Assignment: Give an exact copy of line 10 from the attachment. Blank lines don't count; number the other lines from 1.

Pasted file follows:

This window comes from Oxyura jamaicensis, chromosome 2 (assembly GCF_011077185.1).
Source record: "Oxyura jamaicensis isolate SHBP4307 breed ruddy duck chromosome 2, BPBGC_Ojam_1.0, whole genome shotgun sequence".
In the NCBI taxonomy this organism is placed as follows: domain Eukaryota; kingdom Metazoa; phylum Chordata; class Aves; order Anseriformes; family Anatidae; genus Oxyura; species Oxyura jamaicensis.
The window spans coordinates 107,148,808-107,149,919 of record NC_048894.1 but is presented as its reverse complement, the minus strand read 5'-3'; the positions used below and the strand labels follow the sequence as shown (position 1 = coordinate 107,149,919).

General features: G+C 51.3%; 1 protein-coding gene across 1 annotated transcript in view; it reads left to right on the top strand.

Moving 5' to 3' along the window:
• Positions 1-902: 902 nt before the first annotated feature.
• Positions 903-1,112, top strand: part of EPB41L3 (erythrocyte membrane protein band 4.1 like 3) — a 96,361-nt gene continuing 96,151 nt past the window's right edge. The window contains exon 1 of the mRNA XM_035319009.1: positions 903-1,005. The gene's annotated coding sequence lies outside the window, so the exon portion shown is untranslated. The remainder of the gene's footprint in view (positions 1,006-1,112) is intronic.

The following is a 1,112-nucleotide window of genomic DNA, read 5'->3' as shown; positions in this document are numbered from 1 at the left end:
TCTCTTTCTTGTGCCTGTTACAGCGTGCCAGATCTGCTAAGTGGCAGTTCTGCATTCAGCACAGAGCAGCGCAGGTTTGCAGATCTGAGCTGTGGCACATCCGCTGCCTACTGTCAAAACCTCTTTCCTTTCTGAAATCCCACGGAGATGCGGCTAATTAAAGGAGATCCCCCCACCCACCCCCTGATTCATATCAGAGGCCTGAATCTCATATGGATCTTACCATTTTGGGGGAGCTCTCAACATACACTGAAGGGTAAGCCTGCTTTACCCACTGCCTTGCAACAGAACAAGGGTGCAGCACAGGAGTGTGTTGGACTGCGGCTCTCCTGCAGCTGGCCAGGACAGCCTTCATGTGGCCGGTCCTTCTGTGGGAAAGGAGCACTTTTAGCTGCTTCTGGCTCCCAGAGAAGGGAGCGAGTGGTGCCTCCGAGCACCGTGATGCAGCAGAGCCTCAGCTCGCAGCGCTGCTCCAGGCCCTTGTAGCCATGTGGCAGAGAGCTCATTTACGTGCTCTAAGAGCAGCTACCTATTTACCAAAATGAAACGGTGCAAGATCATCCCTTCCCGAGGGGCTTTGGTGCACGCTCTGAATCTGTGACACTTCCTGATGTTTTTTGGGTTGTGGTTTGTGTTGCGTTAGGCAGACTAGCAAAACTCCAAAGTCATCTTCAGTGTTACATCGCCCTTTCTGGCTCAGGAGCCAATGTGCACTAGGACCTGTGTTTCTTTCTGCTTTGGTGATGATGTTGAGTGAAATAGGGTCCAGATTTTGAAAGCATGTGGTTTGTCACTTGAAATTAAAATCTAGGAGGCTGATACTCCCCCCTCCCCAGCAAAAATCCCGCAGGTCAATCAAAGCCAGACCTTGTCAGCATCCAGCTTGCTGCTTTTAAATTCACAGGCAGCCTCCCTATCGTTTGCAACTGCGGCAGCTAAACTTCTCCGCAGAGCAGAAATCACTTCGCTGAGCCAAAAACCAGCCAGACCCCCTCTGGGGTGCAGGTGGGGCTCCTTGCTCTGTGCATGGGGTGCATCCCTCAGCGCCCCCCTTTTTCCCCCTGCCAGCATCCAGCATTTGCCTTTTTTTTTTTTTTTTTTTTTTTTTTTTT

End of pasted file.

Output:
TCTCTTTCTTGTGCCTGTTACAGCGTGCCAGATCTGCTAAGTGGCAGTTCTGCATTCAGCACAGAGCAGCGCAGGTTTGCAGATCTGAGCTGTGGCACATCCGCTGCCTACTGTCAAAACCTCTTTCCTTTCTGAAATCCCACGGAGATGCGGCTAATTAAAGGAGATCCCCCCACCCACCCCCTGATTCATATCAGAGGCCTGAATCTCATATGGATCTTACCATTTTGGGGGAGCTCTCAACATACACTGAAGGGTAAGCCTGCTTTACCCACTGCCTTGCAACAGAACAAGGGTGCAGCACAGGAGTGTGTTGGACTGCGGCTCTCCTGCAGCTGGCCAGGACAGCCTTCATGTGGCCGGTCCTTCTGTGGGAAAGGAGCACTTTTAGCTGCTTCTGGCTCCCAGAGAAGGGAGCGAGTGGTGCCTCCGAGCACCGTGATGCAGCAGAGCCTCAGCTCGCAGCGCTGCTCCAGGCCCTTGTAGCCATGTGGCAGAGAGCTCATTTACGTGCTCTAAGAGCAGCTACCTATTTACCAAAATGAAACGGTGCAAGATCATCCCTTCCCGAGGGGCTTTGGTGCACGCTCTGAATCTGTGACACTTCCTGATGTTTTTTGGGTTGTGGTTTGTGTTGCGTTAGGCAGACTAGCAAAACTCCAAAGTCATCTTCAGTGTTACATCGCCCTTTCTGGCTCAGGAGCCAATGTGCACTAGGACCTGTGTTTCTTTCTGCTTTGGTGATGATGTTGAGTGAAATAGGGTCCAGATTTTGAAAGCATGTGGTTTGTCACTTGAAATTAAAATCTAGGAGGCTGATACTCCCCCCTCCCCAGCAAAAATCCCGCAGGTCAATCAAAGCCAGACCTTGTCAGCATCCAGCTTGCTGCTTTTAAATTCACAGGCAGCCTCCCTATCGTTTGCAACTGCGGCAGCTAAACTTCTCCGCAGAGCAGAAATCACTTCGCTGAGCCAAAAACCAGCCAGACCCCCTCTGGGGTGCAGGTGGGGCTCCTTGCTCTGTGCATGGGGTGCATCCCTCAGCGCCCCCCTTTTTCCCCCTGCCAGCATCCAGCATTTGCCTTTTTTTTTTTTTTTTTTTTTTTTTTTTT